I think, but cannot prove, that the bulk of those are the (crap) built in the City since lead paint was banned by Federal law in 1978.

    You could, arguably, add the (mostly crappy) stuff built in the City since interior use of lead paint was banned in Missouri in 1952; but they're being a lot more cautious than that.

    It's true - the newer subsidized rental developments like O'Fallon Place (c. 1983), Murphy Park (c. 1996) and the newer market-rate for sale developments like Kingsbury Square (c. 1980, 1987 and 1997), Kings Heights (c. 1984), Park Hampton Estates (c. 1990) and St. Ambrose Place (c. 1994) - are all considered lead-safe.

    But, they sure ain't historic - they are, instead, vinyl-clad frame structures very similar to that found all across suburbia.

    For that matter, while most of the new-ish rental housing is affordable, most of the new-ish for sale housing is not. So, that means if you want to buy a house and don't have a whole lot of money, you'll probably be in something not deemed "lead-safe" (Habitat houses being a major exception).

    The City of St. Louis has, mostly, very old brick-built housing stock. A lot of it is still pretty affordable to buy. We should cherish it and preserve it to the extent possible. And part of that task is making it healthy to live in.

    And being accurate about the degree of progress we are making in doing so.

    Benton Park West-ifying

    Benton Park West-ifying

    Unfortunately, I'm not really active currently with my neighborhood association, so I shouldn't complain about the new Benton Park West website. But I will, just a little bit.

    The web site does look attractive, but there's some work to be done on the content. At the very least, a prominent link to the BPWNA Google Group should be included.

    Also, perhaps a little more history info would be good. I realize Edna Campos Gravenhorst wants to sell her book - indeed, my wife bought me a copy a couple weeks ago - but, still, a little more info out there wouldn't hurt. They could even add a link to Amazon to buy it.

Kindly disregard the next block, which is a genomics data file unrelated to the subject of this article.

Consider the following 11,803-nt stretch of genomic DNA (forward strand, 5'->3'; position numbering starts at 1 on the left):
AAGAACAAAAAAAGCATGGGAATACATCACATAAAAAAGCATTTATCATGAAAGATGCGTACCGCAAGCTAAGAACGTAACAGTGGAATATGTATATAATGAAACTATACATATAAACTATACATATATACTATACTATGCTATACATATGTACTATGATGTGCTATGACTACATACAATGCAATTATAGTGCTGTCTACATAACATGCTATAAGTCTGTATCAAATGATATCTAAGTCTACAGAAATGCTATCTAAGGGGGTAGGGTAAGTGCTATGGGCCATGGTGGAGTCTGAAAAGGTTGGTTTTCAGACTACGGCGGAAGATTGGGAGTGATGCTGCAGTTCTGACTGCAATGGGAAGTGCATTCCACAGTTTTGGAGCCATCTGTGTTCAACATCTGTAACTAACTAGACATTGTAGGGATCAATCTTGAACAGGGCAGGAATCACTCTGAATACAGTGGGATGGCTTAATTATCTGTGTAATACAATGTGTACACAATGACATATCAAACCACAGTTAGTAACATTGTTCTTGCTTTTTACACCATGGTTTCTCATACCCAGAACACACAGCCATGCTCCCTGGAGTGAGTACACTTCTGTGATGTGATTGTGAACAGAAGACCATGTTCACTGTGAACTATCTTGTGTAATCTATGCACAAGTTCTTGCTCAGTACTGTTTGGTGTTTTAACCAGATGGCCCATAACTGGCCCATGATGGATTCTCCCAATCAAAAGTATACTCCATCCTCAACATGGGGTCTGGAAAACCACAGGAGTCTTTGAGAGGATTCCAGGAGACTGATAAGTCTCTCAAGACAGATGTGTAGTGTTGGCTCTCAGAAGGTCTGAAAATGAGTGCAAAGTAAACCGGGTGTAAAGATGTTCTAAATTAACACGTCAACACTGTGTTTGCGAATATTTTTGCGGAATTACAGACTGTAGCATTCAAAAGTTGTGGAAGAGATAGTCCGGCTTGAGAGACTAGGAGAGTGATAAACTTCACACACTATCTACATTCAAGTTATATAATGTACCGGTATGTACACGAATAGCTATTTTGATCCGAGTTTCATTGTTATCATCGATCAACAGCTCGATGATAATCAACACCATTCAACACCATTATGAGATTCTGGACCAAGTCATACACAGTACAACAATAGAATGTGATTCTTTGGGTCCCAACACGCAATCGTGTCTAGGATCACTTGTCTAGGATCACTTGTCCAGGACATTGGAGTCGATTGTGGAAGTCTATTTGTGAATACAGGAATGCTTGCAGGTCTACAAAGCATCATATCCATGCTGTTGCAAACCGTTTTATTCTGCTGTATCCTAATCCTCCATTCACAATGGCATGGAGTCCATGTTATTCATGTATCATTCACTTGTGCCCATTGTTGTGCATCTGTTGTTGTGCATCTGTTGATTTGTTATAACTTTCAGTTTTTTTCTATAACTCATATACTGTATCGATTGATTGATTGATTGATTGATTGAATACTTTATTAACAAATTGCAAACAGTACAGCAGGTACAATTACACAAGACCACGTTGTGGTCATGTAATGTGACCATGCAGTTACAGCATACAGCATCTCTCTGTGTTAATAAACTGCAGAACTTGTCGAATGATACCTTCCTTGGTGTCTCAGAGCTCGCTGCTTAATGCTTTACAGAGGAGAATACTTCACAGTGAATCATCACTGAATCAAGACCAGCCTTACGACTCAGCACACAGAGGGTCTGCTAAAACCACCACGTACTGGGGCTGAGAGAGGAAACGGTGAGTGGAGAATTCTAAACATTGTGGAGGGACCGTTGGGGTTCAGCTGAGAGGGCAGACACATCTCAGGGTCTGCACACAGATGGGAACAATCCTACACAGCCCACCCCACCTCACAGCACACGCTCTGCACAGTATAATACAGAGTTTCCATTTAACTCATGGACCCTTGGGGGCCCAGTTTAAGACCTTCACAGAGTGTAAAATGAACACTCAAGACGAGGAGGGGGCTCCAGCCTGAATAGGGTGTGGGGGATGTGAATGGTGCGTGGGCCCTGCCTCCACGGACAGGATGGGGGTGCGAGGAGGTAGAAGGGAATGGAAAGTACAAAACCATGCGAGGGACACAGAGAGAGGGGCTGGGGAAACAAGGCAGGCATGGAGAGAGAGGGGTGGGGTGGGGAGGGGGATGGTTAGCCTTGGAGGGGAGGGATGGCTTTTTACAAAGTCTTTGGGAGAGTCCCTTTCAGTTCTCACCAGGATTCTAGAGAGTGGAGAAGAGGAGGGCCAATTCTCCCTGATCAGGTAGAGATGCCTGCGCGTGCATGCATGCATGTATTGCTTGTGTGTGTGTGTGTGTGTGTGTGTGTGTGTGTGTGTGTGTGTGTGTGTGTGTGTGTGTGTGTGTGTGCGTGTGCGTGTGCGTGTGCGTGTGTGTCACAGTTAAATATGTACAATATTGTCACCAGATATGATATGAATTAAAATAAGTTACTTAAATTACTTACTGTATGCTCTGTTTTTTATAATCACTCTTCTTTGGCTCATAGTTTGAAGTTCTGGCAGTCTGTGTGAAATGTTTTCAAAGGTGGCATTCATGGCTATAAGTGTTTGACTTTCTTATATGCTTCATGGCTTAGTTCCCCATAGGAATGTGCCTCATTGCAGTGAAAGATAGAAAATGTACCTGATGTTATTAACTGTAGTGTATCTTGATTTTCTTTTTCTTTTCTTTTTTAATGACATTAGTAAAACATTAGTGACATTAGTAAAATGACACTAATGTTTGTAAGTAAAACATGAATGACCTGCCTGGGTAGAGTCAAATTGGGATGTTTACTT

While it's nice to make a big splash at a fundraiser by unveiling a new web site, I hope BPWNA is able to build upon it in the coming months with useful, unique content. I hope I can help out, at least a little bit, when I have "extra" time.

    Let's at least plug the next fundraising event for BPWNA:

    Friday, November 25th, 2005
    5 PM - 8 PM
    Botanicals on the Park
    3014 S. Grand Blvd. at Arsenal
    "Winter Wonderland"
    10% of proceeds from all sales at Botanicals that evening go to BPWNA
    More Info: (314) 771-0803

    Wednesday, November 16, 2005

    Suburb-to-Suburb by Public Transit: Sometimes Arduous

    Suburb-to-Suburb by Public Transit: Sometimes Arduous

    On Monday afternoon, I needed to go from Washington University to Crestwood Plaza by bus. It was rush hour, which has pluses and minuses in this particular case. It was also raining intermittently, which has mostly minuses in any case when you're waiting for buses.

    About 4:15, I walked over to the corner of Big Bend and Forsyth, to catch the #58 Clayton-Ballas (branch to Brentwood Garage). I used that stop because it also gives you the option of taking either the #97 Delmar or #64 Lucas Hunt to get into downtown Clayton.

    Given the heavy traffic and rain, it took a little while to get to the Clayton Transit Center, and even longer to go south on Brentwood Blvd. For some reason, I decided to transfer at the Saint Louis Galleria bus stop on Brentwood, rather than at the Transit Center. After about a 10 minute wait, I caught the #47 Cross County (branch to St. Anthony's) just before 5:00.

    Of course, the #47 also had to fight traffic, on Brentwood, Eager, Hanley, and Laclede Station. But, somehow, it still made it to Laclede Station at Watson about 5:15, where I transferred again, to the #11 Chippewa westbound. Fortunately, I didn't need to cross either street; just dashed across the edge of the Yorkshire Shopping Center parking lot as the #11 came through the intersection.

    I arrived at Crestwood about 5:25; conveniently, the #11 Chippewa stops in the mall parking lot near the Dillard's entrance.